|sections in this module||City College of San Francisco - CS260A
Linux System Administration
We have all been using pipes since our early days of using Linux. We understand conceptually what a pipe is - a connection between two processes. The first process writes to the pipe, usually via standard output, and the second process reads from the pipe, usually via standard input. The pipe connection is created while the processes run. If one of the processes exits, the pipe breaks and is destroyed.
You can create a filesystem object that has the same qualities as a
pipe. Just like a regular pipe, one process writes to the pipe, and
another process reads from it. Just like a regular pipe, the data comes
out of the pipe in the same order it was written. The only difference
is the pipe persists even if the process exits. This filesystem object
is called a named pipe or a fifo. You create a fifo using mkfifo
Let's take a look at a simple example. (Hint: DO THIS EXERCISE YOURSELF, and remember it when we cover systemd later!)
In window #1
At this point, the echo command is blocked. When you write to a
named pipe your process is blocked until someone reads the data. So, in
$ cd /tmp
$ cat < mypipe
hellllloooo down therrre!
Once the pipe has been read , the echo command in window #1 exits and you get back to the shell prompt.
Note the filetype on named pipes, type 'p'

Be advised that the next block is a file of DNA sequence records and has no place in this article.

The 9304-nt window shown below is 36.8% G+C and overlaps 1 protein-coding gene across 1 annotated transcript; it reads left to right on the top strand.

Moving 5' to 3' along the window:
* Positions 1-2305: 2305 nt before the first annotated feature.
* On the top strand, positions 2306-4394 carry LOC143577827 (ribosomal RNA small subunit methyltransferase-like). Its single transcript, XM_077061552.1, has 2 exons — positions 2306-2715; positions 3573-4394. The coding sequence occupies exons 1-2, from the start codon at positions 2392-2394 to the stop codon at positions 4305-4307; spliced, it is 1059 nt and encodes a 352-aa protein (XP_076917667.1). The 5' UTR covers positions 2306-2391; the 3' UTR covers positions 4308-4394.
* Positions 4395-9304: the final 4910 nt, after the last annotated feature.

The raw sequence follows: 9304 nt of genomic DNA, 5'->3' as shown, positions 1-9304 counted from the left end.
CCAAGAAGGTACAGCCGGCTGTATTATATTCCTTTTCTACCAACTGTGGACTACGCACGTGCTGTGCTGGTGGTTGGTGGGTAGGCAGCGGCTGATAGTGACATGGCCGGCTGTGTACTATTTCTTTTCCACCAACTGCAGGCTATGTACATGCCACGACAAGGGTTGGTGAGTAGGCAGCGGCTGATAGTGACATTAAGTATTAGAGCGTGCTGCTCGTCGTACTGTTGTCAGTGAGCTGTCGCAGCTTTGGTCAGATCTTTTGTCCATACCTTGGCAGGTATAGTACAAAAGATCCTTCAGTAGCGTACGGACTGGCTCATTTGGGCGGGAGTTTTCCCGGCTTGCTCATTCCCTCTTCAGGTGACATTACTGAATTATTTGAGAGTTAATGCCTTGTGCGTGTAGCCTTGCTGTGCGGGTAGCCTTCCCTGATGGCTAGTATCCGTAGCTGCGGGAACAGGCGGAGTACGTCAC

$ ls -l mypipe
prw-r--r--. 1 gboyd gboyd 0 Jul 14 17:26 mypipe
$ rm mypipe
The named pipe can be removed just like a file, with rm.
Named pipes aren't used very often, but sockets are. Similar in
function to a named pipe, a socket has one or more writers, and a
There are two types of sockets - internet sockets and Unix domain
sockets. Internet domain sockets are basically a filesystem object that
has been connected on the other side to an ip address/port pair. On the
local side (the filesystem on which the socket resides), it is
connected to a port. This is used to communicate with a remote network
Unix domain sockets are used to provide a location for a local daemon process to listen. Other processes that want to communicate with the daemon then simply write to the socket. It behaves similarly to a named pipe, except the Unix domain socket also allows the transmission of file descriptors and process information. This allows a client to identify (or authenticate) itself and even to pass a file of data (using an open file descriptor).
Several programs that you are familiar with (and many that you are not) use Unix domain sockets: rsyslogd uses /dev/log, for example. (You can see the 's' type, which identifies a socket, below):
Probably the most important process that uses sockets for communication is the system message bus, dbus. It, and its daemon, messagebus (dbus-daemon) is worth mentioning here:
The system message bus is used for desktop process
intercommunication. Without it, a desktop process that managed the
panel, for example, would not know when the mouse was clicked on it.
Many processes connect to the messagebus daemon. It then sifts through
the data on the desktop busses (there are two of them) and sends the
appropriate messages to the processes that service them. If messagebus dies, so does your desktop.
Other IPC mechanisms
Pipes, named pipes, signals and sockets are examples of interprocess
communication mechanisms. There are several others including shared
memory and semaphores. The /proc filesystem, in fact, is a sort of IPC
mechanism, except for the fact that one of the 'processes' in this case
is the kernel.
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